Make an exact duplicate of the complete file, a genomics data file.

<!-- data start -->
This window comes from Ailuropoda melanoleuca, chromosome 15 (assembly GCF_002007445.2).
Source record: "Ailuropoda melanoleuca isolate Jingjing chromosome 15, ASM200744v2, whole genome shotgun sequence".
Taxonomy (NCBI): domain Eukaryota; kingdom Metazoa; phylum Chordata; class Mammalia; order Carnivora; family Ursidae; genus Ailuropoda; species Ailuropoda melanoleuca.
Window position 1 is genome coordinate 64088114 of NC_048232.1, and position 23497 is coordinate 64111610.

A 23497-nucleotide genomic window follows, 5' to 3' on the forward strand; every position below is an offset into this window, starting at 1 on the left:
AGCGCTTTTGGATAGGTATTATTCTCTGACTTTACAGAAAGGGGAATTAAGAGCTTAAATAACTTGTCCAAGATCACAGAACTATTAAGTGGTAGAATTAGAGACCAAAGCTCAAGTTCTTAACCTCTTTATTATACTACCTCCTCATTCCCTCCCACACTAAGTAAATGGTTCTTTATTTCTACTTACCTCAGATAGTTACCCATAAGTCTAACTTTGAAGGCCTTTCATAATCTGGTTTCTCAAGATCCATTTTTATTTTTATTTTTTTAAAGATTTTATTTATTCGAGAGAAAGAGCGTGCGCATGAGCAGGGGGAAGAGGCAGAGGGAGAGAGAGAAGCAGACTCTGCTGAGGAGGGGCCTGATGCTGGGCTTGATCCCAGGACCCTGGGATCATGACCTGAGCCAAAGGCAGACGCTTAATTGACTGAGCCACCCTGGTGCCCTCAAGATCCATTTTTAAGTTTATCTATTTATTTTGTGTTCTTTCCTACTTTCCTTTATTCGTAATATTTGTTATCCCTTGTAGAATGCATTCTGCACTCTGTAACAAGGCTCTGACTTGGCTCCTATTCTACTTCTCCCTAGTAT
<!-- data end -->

This window comes from Ailuropoda melanoleuca, chromosome 15 (assembly GCF_002007445.2).
Source record: "Ailuropoda melanoleuca isolate Jingjing chromosome 15, ASM200744v2, whole genome shotgun sequence".
Taxonomy (NCBI): domain Eukaryota; kingdom Metazoa; phylum Chordata; class Mammalia; order Carnivora; family Ursidae; genus Ailuropoda; species Ailuropoda melanoleuca.
Window position 1 is genome coordinate 64088114 of NC_048232.1, and position 23497 is coordinate 64111610.

A 23497-nucleotide genomic window follows, 5' to 3' on the forward strand; every position below is an offset into this window, starting at 1 on the left:
AGCGCTTTTGGATAGGTATTATTCTCTGACTTTACAGAAAGGGGAATTAAGAGCTTAAATAACTTGTCCAAGATCACAGAACTATTAAGTGGTAGAATTAGAGACCAAAGCTCAAGTTCTTAACCTCTTTATTATACTACCTCCTCATTCCCTCCCACACTAAGTAAATGGTTCTTTATTTCTACTTACCTCAGATAGTTACCCATAAGTCTAACTTTGAAGGCCTTTCATAATCTGGTTTCTCAAGATCCATTTTTATTTTTATTTTTTTAAAGATTTTATTTATTCGAGAGAAAGAGCGTGCGCATGAGCAGGGGGAAGAGGCAGAGGGAGAGAGAGAAGCAGACTCTGCTGAGGAGGGGCCTGATGCTGGGCTTGATCCCAGGACCCTGGGATCATGACCTGAGCCAAAGGCAGACGCTTAATTGACTGAGCCACCCTGGTGCCCTCAAGATCCATTTTTAAGTTTATCTATTTATTTTGTGTTCTTTCCTACTTTCCTTTATTCGTAATATTTGTTATCCCTTGTAGAATGCATTCTGCACTCTGTAACAAGGCTCTGACTTGGCTCCTATTCTACTTCTCCCTAGTAT